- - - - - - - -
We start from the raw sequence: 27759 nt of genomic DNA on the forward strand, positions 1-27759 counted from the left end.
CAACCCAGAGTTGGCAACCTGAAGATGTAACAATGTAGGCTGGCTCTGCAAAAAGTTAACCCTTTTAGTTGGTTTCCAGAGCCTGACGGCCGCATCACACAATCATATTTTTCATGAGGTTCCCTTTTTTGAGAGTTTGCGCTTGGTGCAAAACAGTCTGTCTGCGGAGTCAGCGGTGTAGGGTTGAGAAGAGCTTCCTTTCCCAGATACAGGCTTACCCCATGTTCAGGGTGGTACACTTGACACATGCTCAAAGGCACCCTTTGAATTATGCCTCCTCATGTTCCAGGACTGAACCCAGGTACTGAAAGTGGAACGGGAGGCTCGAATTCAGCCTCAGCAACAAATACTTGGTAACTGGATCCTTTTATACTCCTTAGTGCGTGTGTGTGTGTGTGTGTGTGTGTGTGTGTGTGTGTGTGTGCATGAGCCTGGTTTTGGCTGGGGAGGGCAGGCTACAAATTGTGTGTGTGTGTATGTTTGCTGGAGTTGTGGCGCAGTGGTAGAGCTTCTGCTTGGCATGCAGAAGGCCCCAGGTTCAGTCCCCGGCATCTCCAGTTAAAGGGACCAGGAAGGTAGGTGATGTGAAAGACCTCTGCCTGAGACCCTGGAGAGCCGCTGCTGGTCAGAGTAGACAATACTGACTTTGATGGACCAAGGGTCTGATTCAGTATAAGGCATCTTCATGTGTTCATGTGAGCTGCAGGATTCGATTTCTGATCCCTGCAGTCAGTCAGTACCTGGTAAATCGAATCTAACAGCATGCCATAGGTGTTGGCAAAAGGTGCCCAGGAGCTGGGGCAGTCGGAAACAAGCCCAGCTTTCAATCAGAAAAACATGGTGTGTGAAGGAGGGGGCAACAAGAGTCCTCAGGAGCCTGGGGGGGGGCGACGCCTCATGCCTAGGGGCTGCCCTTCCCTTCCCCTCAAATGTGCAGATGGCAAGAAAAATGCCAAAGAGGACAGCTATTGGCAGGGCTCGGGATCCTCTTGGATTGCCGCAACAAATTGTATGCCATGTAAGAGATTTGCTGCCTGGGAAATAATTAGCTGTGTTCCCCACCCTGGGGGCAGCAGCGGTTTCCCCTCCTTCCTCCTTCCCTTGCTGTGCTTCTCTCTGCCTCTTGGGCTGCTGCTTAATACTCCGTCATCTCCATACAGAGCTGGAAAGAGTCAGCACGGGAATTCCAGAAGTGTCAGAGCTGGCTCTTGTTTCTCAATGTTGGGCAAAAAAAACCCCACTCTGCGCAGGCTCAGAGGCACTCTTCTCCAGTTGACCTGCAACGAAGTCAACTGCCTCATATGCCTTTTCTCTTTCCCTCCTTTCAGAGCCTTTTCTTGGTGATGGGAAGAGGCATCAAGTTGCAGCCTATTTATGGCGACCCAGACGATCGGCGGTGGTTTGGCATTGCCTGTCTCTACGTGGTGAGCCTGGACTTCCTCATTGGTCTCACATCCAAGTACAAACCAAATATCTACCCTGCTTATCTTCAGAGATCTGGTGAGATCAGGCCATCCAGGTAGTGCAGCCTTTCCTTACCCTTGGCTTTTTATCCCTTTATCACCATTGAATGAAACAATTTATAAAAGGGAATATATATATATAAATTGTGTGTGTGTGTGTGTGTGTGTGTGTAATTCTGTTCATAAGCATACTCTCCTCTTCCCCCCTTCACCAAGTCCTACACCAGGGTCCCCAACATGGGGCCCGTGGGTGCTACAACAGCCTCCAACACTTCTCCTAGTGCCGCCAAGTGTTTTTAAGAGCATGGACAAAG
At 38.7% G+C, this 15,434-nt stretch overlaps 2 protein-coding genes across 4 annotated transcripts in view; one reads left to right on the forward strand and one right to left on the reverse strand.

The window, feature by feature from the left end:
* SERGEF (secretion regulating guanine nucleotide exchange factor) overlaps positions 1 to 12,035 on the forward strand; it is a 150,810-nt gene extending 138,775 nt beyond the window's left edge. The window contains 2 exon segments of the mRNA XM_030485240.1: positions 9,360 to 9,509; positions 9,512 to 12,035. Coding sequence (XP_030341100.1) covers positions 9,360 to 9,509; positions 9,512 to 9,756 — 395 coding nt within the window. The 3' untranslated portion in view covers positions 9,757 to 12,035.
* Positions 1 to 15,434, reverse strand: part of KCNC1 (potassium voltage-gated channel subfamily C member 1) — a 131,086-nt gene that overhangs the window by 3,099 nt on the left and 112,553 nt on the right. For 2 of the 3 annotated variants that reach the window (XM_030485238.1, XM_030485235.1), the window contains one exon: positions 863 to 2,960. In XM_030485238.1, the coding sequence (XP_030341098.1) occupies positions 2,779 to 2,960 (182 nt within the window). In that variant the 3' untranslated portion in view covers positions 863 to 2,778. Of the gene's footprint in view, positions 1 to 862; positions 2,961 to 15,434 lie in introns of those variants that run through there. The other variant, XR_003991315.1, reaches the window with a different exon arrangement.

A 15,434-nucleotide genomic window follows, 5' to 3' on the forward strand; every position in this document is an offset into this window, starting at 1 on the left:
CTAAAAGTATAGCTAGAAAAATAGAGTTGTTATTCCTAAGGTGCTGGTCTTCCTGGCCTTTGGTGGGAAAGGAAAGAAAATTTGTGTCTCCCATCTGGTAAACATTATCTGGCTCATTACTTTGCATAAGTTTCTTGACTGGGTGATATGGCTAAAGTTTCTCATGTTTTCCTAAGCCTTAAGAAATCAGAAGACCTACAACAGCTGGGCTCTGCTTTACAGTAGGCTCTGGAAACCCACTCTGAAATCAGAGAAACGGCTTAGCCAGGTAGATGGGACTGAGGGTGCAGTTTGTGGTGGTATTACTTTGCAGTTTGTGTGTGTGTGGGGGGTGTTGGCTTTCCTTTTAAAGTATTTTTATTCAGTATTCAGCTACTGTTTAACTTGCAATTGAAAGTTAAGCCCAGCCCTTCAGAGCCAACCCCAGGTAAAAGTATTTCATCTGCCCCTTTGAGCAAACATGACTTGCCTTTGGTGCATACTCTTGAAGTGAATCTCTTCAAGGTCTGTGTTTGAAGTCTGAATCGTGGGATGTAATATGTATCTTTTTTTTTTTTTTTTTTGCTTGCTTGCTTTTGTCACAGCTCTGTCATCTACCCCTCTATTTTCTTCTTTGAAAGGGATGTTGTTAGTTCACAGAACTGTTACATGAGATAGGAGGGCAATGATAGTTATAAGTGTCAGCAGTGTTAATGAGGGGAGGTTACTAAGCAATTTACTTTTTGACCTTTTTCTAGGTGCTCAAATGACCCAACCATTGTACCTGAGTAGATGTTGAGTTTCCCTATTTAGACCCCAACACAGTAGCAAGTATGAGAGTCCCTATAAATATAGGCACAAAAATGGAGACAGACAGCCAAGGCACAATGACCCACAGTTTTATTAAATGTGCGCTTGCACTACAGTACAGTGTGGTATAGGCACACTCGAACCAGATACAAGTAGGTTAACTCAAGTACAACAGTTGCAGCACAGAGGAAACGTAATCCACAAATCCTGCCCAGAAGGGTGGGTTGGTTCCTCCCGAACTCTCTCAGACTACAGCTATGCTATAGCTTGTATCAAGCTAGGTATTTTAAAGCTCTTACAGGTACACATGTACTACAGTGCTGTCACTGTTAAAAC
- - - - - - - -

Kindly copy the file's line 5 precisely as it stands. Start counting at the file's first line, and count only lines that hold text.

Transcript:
* SERGEF (secretion regulating guanine nucleotide exchange factor) overlaps positions 1 to 12,035 on the forward strand; it is a 150,810-nt gene extending 138,775 nt beyond the window's left edge. The window contains 2 exon segments of the mRNA XM_030485240.1: positions 9,360 to 9,509; positions 9,512 to 12,035. Coding sequence (XP_030341100.1) covers positions 9,360 to 9,509; positions 9,512 to 9,756 — 395 coding nt within the window. The 3' untranslated portion in view covers positions 9,757 to 12,035.